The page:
Journalists
Network Rail press office - Lucy Jones
Media relations manager
Network Rail
033 0854 3835 / 07734 649248
lucy.jones2@networkrail.co.uk

About Network Rail

Network Rail owns, manages and develops Britain's railway - the 20,000 miles of track, 40,000 bridges and viaducts and the thousands of signals, level crossings and stations (the largest of which we also run). In partnership with train operators we help people take more than 1.65bn journeys by rail every year and move hundreds of millions of tonnes of freight, saving almost 8m lorry journeys. We employ 38,000 people across Britain and work round-the-clock, each and every day, to provide a safe, reliable railway.

About the Railway Upgrade Plan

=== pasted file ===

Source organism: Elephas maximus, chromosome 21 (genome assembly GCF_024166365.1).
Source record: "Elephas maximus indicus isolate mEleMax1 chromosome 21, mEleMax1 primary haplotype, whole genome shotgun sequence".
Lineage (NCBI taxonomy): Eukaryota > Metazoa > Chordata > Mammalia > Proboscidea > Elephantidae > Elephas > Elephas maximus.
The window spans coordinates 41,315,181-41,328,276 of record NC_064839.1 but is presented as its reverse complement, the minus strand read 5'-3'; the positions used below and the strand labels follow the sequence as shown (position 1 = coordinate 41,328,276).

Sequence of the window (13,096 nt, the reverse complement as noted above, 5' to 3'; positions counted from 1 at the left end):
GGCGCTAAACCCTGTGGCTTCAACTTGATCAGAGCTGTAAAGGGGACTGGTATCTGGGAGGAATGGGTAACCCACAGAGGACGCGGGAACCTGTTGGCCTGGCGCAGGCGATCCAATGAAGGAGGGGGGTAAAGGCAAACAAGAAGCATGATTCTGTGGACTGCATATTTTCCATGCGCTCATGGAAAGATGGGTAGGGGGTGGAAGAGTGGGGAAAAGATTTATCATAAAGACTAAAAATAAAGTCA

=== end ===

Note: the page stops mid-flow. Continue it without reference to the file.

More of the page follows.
The Railway Upgrade Plan is Network Rail's investment plan for Britain's railways. It makes up two-thirds of Network Rail's £40bn spending priorities for the five years to 2019 and represents the biggest sustained programme of rail modernisation since the Victoria era. It is designed to provide more capacity, relieve crowding and respond to the tremendous growth Britain's railways continue to experience; passenger numbers have doubled in the past 20 years and are set to double again over the next 25 years - so we need to continue to invest in building a bigger, better railway. For passengers, that means:

  • longer, faster more frequent trains;
  • better, more reliable infrastructure; and
  • better facilities for passengers, especially at stations.